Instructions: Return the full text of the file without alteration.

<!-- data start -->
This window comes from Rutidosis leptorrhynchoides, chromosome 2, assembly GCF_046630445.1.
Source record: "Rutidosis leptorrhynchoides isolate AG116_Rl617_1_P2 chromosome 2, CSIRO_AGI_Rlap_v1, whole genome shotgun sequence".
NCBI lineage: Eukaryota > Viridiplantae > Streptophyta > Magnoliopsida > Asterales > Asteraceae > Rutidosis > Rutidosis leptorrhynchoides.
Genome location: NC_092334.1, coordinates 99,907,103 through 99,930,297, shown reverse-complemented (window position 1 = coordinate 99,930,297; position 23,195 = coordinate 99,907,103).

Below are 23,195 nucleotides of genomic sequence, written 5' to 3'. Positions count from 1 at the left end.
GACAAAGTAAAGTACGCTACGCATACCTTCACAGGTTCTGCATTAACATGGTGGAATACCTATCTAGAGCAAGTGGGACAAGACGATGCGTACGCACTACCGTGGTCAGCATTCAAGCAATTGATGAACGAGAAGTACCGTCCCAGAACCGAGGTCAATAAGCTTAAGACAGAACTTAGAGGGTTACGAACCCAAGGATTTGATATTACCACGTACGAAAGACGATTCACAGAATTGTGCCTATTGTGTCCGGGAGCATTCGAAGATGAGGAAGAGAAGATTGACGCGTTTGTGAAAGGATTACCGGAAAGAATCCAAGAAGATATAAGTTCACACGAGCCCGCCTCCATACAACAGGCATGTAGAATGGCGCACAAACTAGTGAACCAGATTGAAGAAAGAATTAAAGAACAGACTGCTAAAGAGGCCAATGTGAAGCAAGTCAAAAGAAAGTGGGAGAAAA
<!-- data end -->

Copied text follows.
This window comes from Rutidosis leptorrhynchoides, chromosome 2, assembly GCF_046630445.1.
Source record: "Rutidosis leptorrhynchoides isolate AG116_Rl617_1_P2 chromosome 2, CSIRO_AGI_Rlap_v1, whole genome shotgun sequence".
NCBI lineage: Eukaryota > Viridiplantae > Streptophyta > Magnoliopsida > Asterales > Asteraceae > Rutidosis > Rutidosis leptorrhynchoides.
Genome location: NC_092334.1, coordinates 99,907,103 through 99,930,297, shown reverse-complemented (window position 1 = coordinate 99,930,297; position 23,195 = coordinate 99,907,103).

Below are 23,195 nucleotides of genomic sequence, written 5' to 3'. Positions count from 1 at the left end.
GACAAAGTAAAGTACGCTACGCATACCTTCACAGGTTCTGCATTAACATGGTGGAATACCTATCTAGAGCAAGTGGGACAAGACGATGCGTACGCACTACCGTGGTCAGCATTCAAGCAATTGATGAACGAGAAGTACCGTCCCAGAACCGAGGTCAATAAGCTTAAGACAGAACTTAGAGGGTTACGAACCCAAGGATTTGATATTACCACGTACGAAAGACGATTCACAGAATTGTGCCTATTGTGTCCGGGAGCATTCGAAGATGAGGAAGAGAAGATTGACGCGTTTGTGAAAGGATTACCGGAAAGAATCCAAGAAGATATAAGTTCACACGAGCCCGCCTCCATACAACAGGCATGTAGAATGGCGCACAAACTAGTGAACCAGATTGAAGAAAGAATTAAAGAACAGACTGCTAAAGAGGCCAATGTGAAGCAAGTCAAAAGAAAGTGGGAGAAAA